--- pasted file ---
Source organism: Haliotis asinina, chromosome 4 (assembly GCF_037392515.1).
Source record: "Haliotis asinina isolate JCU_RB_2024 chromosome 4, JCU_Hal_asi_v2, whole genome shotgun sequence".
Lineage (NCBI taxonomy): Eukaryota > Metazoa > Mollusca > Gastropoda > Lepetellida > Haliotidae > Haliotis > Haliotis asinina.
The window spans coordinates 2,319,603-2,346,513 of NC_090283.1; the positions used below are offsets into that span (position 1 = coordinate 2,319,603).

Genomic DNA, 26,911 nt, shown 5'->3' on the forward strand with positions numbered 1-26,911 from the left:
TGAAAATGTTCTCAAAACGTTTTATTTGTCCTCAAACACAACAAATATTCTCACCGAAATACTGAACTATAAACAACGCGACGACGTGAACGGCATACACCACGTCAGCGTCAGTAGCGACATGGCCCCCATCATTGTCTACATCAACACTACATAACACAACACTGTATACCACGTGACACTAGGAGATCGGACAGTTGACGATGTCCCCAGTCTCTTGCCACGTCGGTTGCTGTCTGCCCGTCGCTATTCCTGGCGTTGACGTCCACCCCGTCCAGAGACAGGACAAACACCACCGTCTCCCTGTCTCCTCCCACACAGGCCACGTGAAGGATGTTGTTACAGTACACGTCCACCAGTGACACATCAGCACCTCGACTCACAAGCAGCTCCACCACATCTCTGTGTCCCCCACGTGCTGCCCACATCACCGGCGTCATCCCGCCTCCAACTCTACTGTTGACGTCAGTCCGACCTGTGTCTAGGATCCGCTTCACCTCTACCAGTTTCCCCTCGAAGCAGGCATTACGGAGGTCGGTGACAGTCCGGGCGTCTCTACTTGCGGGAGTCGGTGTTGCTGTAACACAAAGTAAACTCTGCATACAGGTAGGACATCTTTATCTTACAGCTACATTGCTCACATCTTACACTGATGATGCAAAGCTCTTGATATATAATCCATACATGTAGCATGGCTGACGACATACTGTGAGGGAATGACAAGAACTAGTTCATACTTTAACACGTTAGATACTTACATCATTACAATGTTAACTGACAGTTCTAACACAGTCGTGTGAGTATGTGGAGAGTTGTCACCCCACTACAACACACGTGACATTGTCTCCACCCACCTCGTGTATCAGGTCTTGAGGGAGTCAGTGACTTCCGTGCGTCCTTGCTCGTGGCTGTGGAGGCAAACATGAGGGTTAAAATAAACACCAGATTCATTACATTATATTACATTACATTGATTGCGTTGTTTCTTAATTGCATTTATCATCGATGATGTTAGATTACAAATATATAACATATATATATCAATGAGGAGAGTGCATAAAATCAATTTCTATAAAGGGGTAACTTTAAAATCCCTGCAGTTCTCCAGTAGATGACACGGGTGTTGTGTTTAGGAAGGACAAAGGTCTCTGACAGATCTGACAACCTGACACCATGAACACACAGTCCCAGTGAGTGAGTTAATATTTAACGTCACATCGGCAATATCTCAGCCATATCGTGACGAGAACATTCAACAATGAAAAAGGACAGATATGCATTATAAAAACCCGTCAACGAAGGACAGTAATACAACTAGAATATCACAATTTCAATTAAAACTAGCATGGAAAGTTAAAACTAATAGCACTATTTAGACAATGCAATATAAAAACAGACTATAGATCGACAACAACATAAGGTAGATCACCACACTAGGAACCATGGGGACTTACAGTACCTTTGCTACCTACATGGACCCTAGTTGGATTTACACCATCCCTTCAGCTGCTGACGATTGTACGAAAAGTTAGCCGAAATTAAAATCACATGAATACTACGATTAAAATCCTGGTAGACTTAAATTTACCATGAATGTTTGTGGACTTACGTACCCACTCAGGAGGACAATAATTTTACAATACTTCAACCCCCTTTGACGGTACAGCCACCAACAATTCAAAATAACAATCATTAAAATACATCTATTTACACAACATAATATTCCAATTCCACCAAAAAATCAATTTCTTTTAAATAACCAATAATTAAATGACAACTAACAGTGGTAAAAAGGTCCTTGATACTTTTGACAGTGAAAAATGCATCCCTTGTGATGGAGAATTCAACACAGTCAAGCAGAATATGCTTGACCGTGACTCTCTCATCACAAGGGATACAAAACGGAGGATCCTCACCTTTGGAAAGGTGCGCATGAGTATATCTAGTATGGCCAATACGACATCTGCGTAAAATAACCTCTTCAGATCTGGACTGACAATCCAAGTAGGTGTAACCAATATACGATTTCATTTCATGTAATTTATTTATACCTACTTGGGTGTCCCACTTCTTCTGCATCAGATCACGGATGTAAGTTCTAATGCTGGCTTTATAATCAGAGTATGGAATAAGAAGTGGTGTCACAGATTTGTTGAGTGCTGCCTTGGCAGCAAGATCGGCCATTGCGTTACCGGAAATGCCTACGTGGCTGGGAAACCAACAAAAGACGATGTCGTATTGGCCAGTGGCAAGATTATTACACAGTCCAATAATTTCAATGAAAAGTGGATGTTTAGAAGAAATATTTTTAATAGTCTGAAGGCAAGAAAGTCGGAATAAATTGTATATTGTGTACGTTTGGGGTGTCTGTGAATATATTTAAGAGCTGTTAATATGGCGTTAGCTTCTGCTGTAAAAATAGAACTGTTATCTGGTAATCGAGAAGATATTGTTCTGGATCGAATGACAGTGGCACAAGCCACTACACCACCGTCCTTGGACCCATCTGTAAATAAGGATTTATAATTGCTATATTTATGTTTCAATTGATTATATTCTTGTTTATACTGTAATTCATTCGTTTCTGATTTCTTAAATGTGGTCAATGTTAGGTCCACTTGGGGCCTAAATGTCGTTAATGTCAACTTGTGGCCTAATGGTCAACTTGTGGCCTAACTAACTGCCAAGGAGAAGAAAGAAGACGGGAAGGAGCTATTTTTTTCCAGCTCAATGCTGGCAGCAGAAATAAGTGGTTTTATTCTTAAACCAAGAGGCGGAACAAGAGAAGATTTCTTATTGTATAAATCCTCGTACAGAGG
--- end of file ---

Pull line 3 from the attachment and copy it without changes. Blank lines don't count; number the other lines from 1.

Lineage (NCBI taxonomy): Eukaryota > Metazoa > Mollusca > Gastropoda > Lepetellida > Haliotidae > Haliotis > Haliotis asinina.